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Anemia: progress in molecular mechanisms and therapies

Abstract

Anemia is a major source of morbidity and mortality worldwide. Here we review recent insights into how red blood cells (RBCs) are produced, the pathogenic mechanisms underlying various forms of anemia, and novel therapies derived from these findings. It is likely that these new insights, mainly arising from basic scientific studies, will contribute immensely to both the understanding of frequently debilitating forms of anemia and the ability to treat affected patients. Major worldwide diseases that are likely to benefit from new advances include the hemoglobinopathies (β-thalassemia and sickle cell disease); rare genetic disorders of RBC production; and anemias associated with chronic kidney disease, inflammation, and cancer. Promising new approaches to treatment include drugs that target recently defined pathways in RBC production, iron metabolism, and fetal globin-family gene expression, as well as gene therapies that use improved viral vectors and newly developed genome editing technologies.

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Figure 1: A model for hematopoiesis.

Debbie Maizels/Nature Publishing Group

Figure 2: Stimulatory and inhibitory pathways regulating erythropoiesis.

Debbie Maizels/Nature Publishing Group

Figure 3: Regulation of HbF production.

Debbie Maizels/Nature Publishing Group

Figure 4: Regulation of iron homeostasis.

Debbie Maizels/Nature Publishing Group

Figure 5: Gene therapy or editing to treat congenital forms of anemia.

Debbie Maizels/Nature Publishing Group

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Acknowledgements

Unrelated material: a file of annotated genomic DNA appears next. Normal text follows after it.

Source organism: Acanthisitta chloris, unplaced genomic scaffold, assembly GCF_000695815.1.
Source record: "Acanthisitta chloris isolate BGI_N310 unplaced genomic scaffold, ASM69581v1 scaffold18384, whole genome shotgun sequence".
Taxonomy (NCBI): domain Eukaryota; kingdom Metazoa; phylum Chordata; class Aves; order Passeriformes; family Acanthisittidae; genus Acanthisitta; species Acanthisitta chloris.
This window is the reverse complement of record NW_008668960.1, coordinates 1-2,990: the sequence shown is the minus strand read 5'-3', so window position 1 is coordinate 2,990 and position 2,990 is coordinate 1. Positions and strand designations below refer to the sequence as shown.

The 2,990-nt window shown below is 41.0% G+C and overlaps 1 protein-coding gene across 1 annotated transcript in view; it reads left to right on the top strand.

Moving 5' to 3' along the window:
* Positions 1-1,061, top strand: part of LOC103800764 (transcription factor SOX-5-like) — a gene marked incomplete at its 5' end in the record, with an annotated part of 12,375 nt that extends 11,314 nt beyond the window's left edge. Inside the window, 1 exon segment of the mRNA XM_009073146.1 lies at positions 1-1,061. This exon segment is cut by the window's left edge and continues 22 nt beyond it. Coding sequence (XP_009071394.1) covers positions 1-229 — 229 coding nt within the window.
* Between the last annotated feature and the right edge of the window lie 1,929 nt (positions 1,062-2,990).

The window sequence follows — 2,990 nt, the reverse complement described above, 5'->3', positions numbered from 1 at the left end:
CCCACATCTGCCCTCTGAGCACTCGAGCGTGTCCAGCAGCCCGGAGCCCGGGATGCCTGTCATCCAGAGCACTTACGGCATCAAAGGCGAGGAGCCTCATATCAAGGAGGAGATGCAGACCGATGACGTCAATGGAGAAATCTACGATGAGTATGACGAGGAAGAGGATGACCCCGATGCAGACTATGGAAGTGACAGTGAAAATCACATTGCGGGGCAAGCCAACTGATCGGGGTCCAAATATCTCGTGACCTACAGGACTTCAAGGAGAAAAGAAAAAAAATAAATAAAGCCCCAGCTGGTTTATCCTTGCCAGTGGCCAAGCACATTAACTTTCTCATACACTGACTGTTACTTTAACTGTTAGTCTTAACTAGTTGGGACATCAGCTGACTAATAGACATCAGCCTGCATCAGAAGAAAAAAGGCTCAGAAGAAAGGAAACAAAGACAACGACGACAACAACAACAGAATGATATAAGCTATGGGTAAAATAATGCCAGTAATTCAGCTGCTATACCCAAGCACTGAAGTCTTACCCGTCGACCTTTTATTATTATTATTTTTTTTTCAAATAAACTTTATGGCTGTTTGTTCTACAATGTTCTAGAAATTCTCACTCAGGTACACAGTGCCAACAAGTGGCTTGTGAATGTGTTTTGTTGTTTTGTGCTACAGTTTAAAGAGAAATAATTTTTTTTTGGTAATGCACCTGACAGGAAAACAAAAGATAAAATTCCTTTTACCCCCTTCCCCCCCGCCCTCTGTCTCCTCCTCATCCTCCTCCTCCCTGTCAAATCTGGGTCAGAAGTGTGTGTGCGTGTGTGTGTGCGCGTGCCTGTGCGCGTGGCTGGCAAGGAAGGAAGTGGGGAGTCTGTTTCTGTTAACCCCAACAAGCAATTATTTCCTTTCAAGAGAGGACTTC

We apologize for being unable to cite numerous papers and studies in this field due to space limitations. We are grateful to N. Mohandas, A. Nienhuis, and D. Nathan for comments and suggestions on this Review. V.G.S. received support from the US National Institutes of Health (NIH; R01 DK103794, R21 HL120791, U01 HL117720), a March of Dimes Basil O'Connor Scholar Award and an award from the Diamond–Blackfan Anemia Foundation. M.J.W. received support from the NIH (R01 DK0923128, R01 DK61692, R01 HL088554). We are grateful to the many patients with anemia and their families, who have advanced the field by participating in clinical studies and advocating research.

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Correspondence to Vijay G Sankaran or Mitchell J Weiss.

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M.J.W. is a consultant for GlaxoSmithKline and receives research funding for studies on erythropoiesis from Biogen Idec.

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Sankaran, V., Weiss, M. Anemia: progress in molecular mechanisms and therapies. Nat Med 21, 221–230 (2015). https://doi.org/10.1038/nm.3814

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